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Tuesday, 19 March 1985
Page: 390


Senator COOK(3.28) —The report of the Committee of Inquiry into Labour Market Programs is, I believe, a very important report. It is interesting to see the number of honourable senators who have emphasised that point when they have addressed the report. It is unfortunate, however, that the importance of the report has been diminished by the propensity of some honourable senators to batten on to one aspect that they divine to be the nature of the report and to concentrate their remarks on cutting youth wages. I believe that the report is a very valuable work and that the effort that has been put into it and the initiative of the Government in conducting it in the first place have demonstrated the clear need for us to take a cool, hard, considered view of what is necessary to improve the skills base in this country and to open opportunities for young workers not only by consideration of a scheme such as the traineeship scheme that comes out of this report but also by doing the other things that this report suggests, giving a better focus on the package of services that are available to promote youth employment.

I agree conceptually with what Senator Sir John Carrick has said in that this subject may demand a longer debate. I say that there is now a long public debate because this Government took the initiative to have the report brought down and to expose these issues to public view. We did that not because it was necessary to shuffle the deckchairs, but because when we came to office we inherited a mess of policies and services that needed to be better targeted to bring about an effect. The truth is that, although Australia's skills base is growing, it is not growing at anything like the speed it ought to if we are to be competitive in manufacturing exports. Although our skills base is growing, it is not growing as rapidly as it is in some other major countries. I read recently an Organisation for Economic Co-operation and Development observer report that the West German Government, for example, had set itself a target of encouraging 90 per cent of all school leavers to reach the level of tradesman's skill so that it would have a base of training upon which it could address the other more specialised training needs for technicians and other more highly skilled operatives in an economy which is increasingly automated and which demands more sophisticated skills from its workforce.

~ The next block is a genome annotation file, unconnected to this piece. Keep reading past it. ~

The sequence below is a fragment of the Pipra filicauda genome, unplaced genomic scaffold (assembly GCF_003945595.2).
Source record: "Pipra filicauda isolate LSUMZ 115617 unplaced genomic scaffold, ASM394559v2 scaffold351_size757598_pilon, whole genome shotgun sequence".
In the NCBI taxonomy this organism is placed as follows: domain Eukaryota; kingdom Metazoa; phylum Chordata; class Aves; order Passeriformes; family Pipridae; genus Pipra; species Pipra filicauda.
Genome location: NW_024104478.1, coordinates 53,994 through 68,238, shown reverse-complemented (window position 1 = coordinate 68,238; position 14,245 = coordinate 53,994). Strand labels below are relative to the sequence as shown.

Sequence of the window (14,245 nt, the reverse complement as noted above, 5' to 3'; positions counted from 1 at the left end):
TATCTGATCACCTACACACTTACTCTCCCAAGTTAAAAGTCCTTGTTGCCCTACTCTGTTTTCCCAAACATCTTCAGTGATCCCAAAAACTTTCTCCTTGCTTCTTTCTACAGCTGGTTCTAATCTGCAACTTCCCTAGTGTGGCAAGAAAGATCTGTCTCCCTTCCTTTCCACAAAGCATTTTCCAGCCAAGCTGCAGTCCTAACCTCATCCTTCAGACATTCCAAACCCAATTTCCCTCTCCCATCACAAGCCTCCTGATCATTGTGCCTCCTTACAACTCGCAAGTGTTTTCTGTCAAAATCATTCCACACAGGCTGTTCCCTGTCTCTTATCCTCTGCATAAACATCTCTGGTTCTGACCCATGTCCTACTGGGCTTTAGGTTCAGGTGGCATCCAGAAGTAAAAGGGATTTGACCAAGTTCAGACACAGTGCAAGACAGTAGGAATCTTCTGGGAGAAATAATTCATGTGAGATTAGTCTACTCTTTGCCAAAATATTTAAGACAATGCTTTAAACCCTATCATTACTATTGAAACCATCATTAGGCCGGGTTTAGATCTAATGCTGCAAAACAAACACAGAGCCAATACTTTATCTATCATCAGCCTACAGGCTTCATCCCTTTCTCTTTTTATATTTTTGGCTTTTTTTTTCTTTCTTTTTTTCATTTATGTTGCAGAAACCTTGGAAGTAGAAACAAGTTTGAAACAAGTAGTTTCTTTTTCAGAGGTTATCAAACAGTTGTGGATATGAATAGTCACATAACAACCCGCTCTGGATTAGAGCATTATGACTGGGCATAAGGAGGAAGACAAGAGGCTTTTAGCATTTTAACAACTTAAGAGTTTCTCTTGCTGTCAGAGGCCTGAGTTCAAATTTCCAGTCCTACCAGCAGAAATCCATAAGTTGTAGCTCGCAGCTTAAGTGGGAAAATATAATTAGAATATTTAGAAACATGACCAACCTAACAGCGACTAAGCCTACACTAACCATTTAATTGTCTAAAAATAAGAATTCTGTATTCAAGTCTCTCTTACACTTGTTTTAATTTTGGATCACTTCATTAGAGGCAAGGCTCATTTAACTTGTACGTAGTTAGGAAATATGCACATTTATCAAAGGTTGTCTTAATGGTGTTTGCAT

In this region of the world, Australia historically has had an edge on the cheap labour of its near neighbours because it has had a highly skilled work force. However, if we compare the number of workers training in Australia with the number training in Japan, for example, we find that we are lagging badly. Our edge is being blunted and our ability to compete by virtue of a supply of well trained, sophisticated labour is being lessened. Those issues should grip the debate, not those enunciated this afternoon in the myopic, narrow and indeed blame-the-victims approach taken by Senator Messner in talking about a lowering of youth wages. I understand that the honourable senator is fresh from the snows of Thredbo, where a paper was produced by an executive of MacDonalds Corporation suggesting that a thousand new jobs could be provided by that company if wages for 15-year-olds were cut. That should not be our philosophy, because we could well ask which other workers were to be put out of employment by MacDonalds. We could also ask whether MacDonalds would resist the temptation to take a greater profit share if youth wages were cut. Given the dimensions of this problem, that is a trite and in many respects a pathetic response. The deck chairs on the Titanic would only be shifted if that was the level of concentration and public debate on this most important report and the Minister's statement. That matter was put forward only to try to get a bit of public comment to assist the Confederation of Australian Industry in the national wage case when it argues for youth wages to be held at their present level. If the debate concentrates on that, we will penalise young workers by not giving them the wage that the Australian Conciliation and Arbitration Commission, after hearing all the arguments, from the employers, the Government and the unions, has determined in all the circumstances is the correct one. We will penalise them because they are young. The answer is to develop, in concert with employers and the union movement, a system that can provide a traineeship system with a trainee wage. I point out that on page 3 of the Minister's statement he said:

The trainee wage concept does not constitute a recommendation for cutting youth wages.

We need to get agreement on a workable arrangement that does not cut youth wages. The report suggests that the determination of trainee rates should be made through the arbitration system. They would be arbitrated properly after proper consultation. If we can put aside the issue of youth wages as a contributing factor to youth unemployment we can concentrate on the things that need greater attention-the ability to train, improvement of our skills base, and laying the advantage in terms of the resources of this country and its manpower.


The DEPUTY PRESIDENT —Order! The honourable senator's time has expired.